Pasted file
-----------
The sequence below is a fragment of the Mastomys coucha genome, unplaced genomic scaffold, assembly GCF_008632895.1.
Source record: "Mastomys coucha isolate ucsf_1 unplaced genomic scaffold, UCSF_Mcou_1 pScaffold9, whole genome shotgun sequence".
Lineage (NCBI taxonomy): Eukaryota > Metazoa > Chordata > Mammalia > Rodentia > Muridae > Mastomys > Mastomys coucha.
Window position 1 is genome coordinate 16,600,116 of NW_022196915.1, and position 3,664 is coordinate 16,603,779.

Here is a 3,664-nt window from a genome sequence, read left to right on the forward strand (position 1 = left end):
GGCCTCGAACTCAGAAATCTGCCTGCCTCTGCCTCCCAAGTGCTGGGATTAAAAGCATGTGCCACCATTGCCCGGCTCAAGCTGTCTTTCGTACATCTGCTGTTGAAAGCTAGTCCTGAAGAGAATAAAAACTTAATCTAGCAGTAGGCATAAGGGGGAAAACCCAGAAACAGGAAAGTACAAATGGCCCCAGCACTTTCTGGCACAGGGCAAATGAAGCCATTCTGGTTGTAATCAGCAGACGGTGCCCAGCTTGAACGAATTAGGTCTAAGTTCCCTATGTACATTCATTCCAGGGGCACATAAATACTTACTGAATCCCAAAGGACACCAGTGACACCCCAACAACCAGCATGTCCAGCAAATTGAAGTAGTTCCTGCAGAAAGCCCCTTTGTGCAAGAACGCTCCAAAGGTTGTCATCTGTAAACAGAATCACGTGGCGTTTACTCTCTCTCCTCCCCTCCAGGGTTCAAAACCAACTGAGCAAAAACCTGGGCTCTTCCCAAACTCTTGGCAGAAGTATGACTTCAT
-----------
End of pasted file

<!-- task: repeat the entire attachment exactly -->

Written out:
The sequence below is a fragment of the Mastomys coucha genome, unplaced genomic scaffold, assembly GCF_008632895.1.
Source record: "Mastomys coucha isolate ucsf_1 unplaced genomic scaffold, UCSF_Mcou_1 pScaffold9, whole genome shotgun sequence".
Lineage (NCBI taxonomy): Eukaryota > Metazoa > Chordata > Mammalia > Rodentia > Muridae > Mastomys > Mastomys coucha.
Window position 1 is genome coordinate 16,600,116 of NW_022196915.1, and position 3,664 is coordinate 16,603,779.

Here is a 3,664-nt window from a genome sequence, read left to right on the forward strand (position 1 = left end):
GGCCTCGAACTCAGAAATCTGCCTGCCTCTGCCTCCCAAGTGCTGGGATTAAAAGCATGTGCCACCATTGCCCGGCTCAAGCTGTCTTTCGTACATCTGCTGTTGAAAGCTAGTCCTGAAGAGAATAAAAACTTAATCTAGCAGTAGGCATAAGGGGGAAAACCCAGAAACAGGAAAGTACAAATGGCCCCAGCACTTTCTGGCACAGGGCAAATGAAGCCATTCTGGTTGTAATCAGCAGACGGTGCCCAGCTTGAACGAATTAGGTCTAAGTTCCCTATGTACATTCATTCCAGGGGCACATAAATACTTACTGAATCCCAAAGGACACCAGTGACACCCCAACAACCAGCATGTCCAGCAAATTGAAGTAGTTCCTGCAGAAAGCCCCTTTGTGCAAGAACGCTCCAAAGGTTGTCATCTGTAAACAGAATCACGTGGCGTTTACTCTCTCTCCTCCCCTCCAGGGTTCAAAACCAACTGAGCAAAAACCTGGGCTCTTCCCAAACTCTTGGCAGAAGTATGACTTCAT